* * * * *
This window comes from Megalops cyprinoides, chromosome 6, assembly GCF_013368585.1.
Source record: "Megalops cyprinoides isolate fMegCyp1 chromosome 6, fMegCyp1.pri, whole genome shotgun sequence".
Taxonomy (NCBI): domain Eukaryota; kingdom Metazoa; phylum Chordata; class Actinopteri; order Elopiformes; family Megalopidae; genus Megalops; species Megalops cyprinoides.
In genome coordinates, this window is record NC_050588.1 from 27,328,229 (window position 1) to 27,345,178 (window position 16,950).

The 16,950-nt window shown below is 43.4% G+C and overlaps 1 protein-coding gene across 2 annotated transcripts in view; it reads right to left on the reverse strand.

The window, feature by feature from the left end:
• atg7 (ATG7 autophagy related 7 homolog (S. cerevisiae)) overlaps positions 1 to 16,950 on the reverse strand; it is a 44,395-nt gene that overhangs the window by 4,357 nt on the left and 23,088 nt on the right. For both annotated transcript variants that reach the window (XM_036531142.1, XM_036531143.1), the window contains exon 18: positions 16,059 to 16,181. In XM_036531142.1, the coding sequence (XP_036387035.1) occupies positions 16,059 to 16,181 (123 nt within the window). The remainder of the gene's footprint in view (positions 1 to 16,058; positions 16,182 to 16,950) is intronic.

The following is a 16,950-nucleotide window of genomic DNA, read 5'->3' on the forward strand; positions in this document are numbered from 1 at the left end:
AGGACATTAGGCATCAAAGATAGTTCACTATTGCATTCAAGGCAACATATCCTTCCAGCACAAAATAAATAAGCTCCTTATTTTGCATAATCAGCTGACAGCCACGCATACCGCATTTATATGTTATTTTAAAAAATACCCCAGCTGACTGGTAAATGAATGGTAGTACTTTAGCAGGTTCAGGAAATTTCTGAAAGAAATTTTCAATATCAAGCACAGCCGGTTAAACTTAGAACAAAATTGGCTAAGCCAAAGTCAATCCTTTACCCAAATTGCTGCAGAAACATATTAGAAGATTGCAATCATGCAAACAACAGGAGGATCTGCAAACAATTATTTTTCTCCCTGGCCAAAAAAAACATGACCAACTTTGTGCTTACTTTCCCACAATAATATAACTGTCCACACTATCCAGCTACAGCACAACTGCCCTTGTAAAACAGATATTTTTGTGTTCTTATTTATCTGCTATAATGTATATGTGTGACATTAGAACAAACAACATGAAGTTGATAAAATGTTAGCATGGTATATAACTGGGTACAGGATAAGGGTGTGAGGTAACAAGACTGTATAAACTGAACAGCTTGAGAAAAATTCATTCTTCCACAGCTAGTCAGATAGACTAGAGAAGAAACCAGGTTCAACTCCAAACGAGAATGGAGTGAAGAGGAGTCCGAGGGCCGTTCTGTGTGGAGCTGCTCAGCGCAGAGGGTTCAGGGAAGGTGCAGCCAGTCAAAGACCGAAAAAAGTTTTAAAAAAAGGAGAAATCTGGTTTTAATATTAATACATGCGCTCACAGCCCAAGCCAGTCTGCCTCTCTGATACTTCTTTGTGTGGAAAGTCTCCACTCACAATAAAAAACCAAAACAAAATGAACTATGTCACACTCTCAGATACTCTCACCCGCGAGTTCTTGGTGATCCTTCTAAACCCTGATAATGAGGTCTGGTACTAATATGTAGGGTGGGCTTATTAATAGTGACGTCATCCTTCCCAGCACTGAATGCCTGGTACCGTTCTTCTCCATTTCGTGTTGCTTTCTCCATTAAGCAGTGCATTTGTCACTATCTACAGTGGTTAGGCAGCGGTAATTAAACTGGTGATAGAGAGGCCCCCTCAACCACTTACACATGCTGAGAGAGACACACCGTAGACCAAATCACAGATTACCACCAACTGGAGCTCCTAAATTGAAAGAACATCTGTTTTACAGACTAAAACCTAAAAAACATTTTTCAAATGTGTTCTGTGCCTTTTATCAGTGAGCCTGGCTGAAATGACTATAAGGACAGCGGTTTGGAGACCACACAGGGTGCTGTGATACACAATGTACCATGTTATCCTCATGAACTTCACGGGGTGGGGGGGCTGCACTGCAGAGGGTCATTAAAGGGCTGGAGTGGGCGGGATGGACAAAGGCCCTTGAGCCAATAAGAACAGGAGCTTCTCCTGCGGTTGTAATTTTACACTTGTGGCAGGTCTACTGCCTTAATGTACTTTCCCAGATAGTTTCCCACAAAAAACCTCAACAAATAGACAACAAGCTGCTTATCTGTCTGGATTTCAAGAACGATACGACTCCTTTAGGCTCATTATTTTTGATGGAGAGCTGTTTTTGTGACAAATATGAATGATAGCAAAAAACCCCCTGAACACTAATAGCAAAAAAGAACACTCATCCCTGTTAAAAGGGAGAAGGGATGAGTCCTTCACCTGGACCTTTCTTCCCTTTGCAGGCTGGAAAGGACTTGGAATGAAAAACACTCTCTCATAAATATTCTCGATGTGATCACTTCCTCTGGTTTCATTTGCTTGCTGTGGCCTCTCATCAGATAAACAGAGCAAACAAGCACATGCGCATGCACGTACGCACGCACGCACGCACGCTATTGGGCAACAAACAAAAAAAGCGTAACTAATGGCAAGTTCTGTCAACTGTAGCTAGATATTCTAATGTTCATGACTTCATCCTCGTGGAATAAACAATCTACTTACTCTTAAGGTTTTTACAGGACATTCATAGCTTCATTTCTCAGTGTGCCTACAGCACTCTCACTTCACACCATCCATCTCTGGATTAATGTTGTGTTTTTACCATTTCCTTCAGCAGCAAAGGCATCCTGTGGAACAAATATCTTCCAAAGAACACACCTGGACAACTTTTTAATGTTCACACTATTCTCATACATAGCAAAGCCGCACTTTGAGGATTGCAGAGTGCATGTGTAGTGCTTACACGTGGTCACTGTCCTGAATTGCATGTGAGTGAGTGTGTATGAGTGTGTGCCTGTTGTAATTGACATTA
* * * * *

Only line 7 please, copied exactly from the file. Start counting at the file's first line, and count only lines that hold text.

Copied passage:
• atg7 (ATG7 autophagy related 7 homolog (S. cerevisiae)) overlaps positions 1 to 16,950 on the reverse strand; it is a 44,395-nt gene that overhangs the window by 4,357 nt on the left and 23,088 nt on the right. For both annotated transcript variants that reach the window (XM_036531142.1, XM_036531143.1), the window contains exon 18: positions 16,059 to 16,181. In XM_036531142.1, the coding sequence (XP_036387035.1) occupies positions 16,059 to 16,181 (123 nt within the window). The remainder of the gene's footprint in view (positions 1 to 16,058; positions 16,182 to 16,950) is intronic.